Runs Up The Supply Chain
Q: Are you familiar with the new Indiana decision, Ill. Bulk Carrier, Inc. v. Jackson? (2009 Ind. App. Lexis 900; Ind. Ct. App. June 16, 2009). The ambulance chaser appeared to lose, but if the negligent entrustment principles enunciated by the court are accepted, every logistics company better get much more liability insurance.
A: Thank you for sending me the case. In many respects, the court’s decision is curious because it ultimately correctly found that the federal motor carrier safety regulations impose direct liability on the motor carrier and that the safety regulations were nondelegable and did not extend up the supply chain. The scary part of the court’s analysis was then to jump over to state common law principles to decide if the defendants accepted responsibility for the carrier’s safe operations in its contract with the shipper.
It is clear to me that three decades after deregulation, the courts have forgotten that motor carriers are still a federally regulated utility and that the federal government, through the Federal Motor Carrier Safety Administration, ultimately calls the shots on who is safe to operate as a carrier. Decisions with dicta like Ill. Bulk Carrier, Inc. v. Jackson only confuse the issue. The courts seem to forget about preemption and that the scheme of federal regulation is intended to permit a shipper to use a licensed, authorized and insured carrier without having to second-guess the government regulators.
The government has decided that a million dollars in insurance backed up by a BMC-91 endorsement is sufficient to protect the public and that small motor carriers should have equal access to shippers’ traffic. Yet if ambulance chasers are to be allowed to troll indiscriminately for deep-pocket shippers, the result will be a chilling effect on competition.
We already see that repeatedly in contracts. When shippers, to avoid vicarious liability suits, insist on intermediaries “assuming carrier duties and responsibilities” for the safe operations of the licensed carrier they in turn hire, the broker or 3PL unwittingly gets thrown under the bus, as a series of recent decisions clearly show. (Ill. Bulk Carrier is instructive and helpful in this regard because the defendants only accepted responsibility for hiring licensed and authorized carriers and escaped liability under the common law analysis.)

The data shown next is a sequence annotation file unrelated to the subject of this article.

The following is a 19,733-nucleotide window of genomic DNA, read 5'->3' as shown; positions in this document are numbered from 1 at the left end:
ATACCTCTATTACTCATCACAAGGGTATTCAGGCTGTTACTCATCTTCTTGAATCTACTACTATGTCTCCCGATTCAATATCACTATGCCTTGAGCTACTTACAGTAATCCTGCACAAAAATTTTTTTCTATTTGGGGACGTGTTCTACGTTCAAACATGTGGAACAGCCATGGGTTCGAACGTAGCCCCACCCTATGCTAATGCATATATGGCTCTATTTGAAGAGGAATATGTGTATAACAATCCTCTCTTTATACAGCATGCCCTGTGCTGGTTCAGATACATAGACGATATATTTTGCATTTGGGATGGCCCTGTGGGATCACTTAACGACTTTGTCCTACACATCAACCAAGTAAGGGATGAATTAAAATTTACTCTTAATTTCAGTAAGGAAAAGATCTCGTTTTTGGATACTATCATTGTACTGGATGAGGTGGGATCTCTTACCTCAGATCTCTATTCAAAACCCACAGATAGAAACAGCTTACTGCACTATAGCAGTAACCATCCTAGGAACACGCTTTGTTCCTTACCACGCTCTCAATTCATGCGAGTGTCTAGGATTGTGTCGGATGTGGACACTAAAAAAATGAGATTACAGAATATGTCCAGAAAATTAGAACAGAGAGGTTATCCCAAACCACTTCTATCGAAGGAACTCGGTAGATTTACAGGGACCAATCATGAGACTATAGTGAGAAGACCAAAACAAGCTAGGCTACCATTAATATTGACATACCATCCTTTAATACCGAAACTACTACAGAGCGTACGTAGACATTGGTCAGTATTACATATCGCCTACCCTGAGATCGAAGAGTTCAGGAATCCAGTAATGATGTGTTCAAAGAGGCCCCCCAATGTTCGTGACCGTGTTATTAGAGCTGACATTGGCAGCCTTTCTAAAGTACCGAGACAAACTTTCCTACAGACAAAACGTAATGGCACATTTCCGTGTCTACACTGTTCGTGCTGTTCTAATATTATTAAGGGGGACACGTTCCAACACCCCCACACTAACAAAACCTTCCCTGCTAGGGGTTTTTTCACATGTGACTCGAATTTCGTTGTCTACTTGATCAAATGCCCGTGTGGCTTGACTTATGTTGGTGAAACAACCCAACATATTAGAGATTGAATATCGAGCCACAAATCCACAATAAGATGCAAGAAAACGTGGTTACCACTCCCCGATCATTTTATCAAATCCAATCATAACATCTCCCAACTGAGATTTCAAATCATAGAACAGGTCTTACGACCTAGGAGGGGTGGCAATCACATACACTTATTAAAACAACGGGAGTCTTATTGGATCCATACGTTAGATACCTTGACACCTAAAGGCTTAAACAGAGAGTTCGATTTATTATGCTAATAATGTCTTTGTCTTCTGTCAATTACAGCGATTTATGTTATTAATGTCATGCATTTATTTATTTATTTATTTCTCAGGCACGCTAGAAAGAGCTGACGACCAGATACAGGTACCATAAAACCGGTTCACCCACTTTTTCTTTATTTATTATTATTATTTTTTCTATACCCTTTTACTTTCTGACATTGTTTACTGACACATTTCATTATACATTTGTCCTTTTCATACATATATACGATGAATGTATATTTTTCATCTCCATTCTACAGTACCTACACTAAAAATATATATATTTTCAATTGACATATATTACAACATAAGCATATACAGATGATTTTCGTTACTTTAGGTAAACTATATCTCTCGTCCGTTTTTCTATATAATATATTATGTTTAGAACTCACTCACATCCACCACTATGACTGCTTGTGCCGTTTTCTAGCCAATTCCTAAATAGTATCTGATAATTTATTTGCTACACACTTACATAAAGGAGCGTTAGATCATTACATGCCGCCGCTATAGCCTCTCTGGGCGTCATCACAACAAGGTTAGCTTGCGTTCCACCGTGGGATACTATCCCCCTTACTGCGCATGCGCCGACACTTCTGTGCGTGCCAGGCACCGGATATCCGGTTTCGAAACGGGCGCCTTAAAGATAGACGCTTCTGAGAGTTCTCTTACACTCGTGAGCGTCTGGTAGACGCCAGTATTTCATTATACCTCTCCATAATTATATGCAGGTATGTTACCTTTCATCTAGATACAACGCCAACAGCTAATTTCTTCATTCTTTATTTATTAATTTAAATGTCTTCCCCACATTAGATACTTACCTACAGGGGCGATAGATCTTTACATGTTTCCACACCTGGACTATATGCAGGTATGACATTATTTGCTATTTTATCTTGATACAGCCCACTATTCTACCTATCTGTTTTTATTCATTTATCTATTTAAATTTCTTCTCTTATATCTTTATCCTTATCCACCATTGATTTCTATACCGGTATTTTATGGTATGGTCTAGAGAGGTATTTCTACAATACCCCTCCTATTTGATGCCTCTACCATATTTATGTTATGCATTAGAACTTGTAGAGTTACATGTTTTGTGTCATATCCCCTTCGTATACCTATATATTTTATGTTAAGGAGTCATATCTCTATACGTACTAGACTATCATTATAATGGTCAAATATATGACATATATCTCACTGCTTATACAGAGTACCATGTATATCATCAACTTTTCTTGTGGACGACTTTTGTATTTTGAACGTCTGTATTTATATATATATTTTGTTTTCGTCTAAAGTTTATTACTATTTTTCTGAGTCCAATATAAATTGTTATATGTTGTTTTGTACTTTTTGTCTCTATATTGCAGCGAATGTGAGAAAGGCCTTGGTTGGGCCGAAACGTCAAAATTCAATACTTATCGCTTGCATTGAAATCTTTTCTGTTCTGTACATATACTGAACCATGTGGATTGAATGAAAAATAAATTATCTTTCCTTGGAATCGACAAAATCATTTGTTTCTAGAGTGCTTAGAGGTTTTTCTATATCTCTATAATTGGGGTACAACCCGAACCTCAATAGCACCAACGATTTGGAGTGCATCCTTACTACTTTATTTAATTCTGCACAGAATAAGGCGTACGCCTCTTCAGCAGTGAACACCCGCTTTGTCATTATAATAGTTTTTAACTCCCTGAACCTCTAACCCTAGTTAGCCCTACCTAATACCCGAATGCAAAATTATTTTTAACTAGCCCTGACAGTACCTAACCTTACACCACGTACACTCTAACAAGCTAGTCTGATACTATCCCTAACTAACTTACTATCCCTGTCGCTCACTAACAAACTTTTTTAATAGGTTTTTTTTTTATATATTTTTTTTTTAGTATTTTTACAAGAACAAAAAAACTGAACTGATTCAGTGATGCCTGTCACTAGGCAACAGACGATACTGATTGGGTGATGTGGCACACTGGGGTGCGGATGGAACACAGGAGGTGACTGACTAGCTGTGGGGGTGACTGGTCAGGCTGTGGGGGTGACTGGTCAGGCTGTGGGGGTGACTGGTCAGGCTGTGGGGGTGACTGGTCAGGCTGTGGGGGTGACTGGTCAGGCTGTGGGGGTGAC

Maybe it is about time for the entire transportation industry to recognize that this issue should not divide us in contracts. The registration of motor carriers and the safety regulations are intended to protect “the traveling and shipping public.” Somehow that fact has been lost in the brave new world of deregulation and the specter of runaway jury awards on tenuous state law theories.
I were a transportation czar, maybe I could straighten all of this
the meantime, it is a real and continuing problem that creates
only unmeasured conflict and consternation. Absent some contributory
negligence on its part, a shipper or broker who hires a licensed, authorized
and insured carrier should be no more liable for the motor carrier’s
accident, loaded or empty, than subway riders should be responsible
for the recent accident on the Washington, D.C. Red Line.